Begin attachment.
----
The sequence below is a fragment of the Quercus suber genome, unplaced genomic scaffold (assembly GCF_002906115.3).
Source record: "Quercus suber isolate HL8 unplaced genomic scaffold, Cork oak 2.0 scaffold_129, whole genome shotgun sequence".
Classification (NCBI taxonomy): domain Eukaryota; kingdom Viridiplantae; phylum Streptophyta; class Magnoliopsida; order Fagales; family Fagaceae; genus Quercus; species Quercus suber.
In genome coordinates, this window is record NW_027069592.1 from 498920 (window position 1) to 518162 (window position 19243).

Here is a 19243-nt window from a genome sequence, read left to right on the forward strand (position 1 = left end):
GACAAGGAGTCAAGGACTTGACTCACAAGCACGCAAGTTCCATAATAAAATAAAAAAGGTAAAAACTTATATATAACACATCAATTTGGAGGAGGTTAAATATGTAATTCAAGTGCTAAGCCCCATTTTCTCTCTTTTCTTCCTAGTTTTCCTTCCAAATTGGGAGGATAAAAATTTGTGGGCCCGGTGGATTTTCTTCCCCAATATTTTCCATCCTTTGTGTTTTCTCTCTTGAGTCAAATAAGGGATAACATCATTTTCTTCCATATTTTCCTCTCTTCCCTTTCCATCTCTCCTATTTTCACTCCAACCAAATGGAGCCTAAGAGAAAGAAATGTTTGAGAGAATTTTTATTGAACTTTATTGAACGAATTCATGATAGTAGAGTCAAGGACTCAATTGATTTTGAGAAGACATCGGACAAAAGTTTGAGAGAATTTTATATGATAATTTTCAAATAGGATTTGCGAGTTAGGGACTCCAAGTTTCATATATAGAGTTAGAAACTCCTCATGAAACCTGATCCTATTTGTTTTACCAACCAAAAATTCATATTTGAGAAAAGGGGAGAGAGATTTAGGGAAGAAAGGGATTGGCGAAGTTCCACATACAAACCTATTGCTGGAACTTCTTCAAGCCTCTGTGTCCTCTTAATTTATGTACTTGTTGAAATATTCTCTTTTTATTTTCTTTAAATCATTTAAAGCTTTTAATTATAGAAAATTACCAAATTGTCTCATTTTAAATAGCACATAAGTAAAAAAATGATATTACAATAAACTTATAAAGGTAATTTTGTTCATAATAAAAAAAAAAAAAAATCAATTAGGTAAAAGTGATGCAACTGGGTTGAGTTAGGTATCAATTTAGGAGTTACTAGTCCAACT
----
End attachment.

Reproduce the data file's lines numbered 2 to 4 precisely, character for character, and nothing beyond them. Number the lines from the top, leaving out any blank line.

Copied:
Source record: "Quercus suber isolate HL8 unplaced genomic scaffold, Cork oak 2.0 scaffold_129, whole genome shotgun sequence".
Classification (NCBI taxonomy): domain Eukaryota; kingdom Viridiplantae; phylum Streptophyta; class Magnoliopsida; order Fagales; family Fagaceae; genus Quercus; species Quercus suber.
In genome coordinates, this window is record NW_027069592.1 from 498920 (window position 1) to 518162 (window position 19243).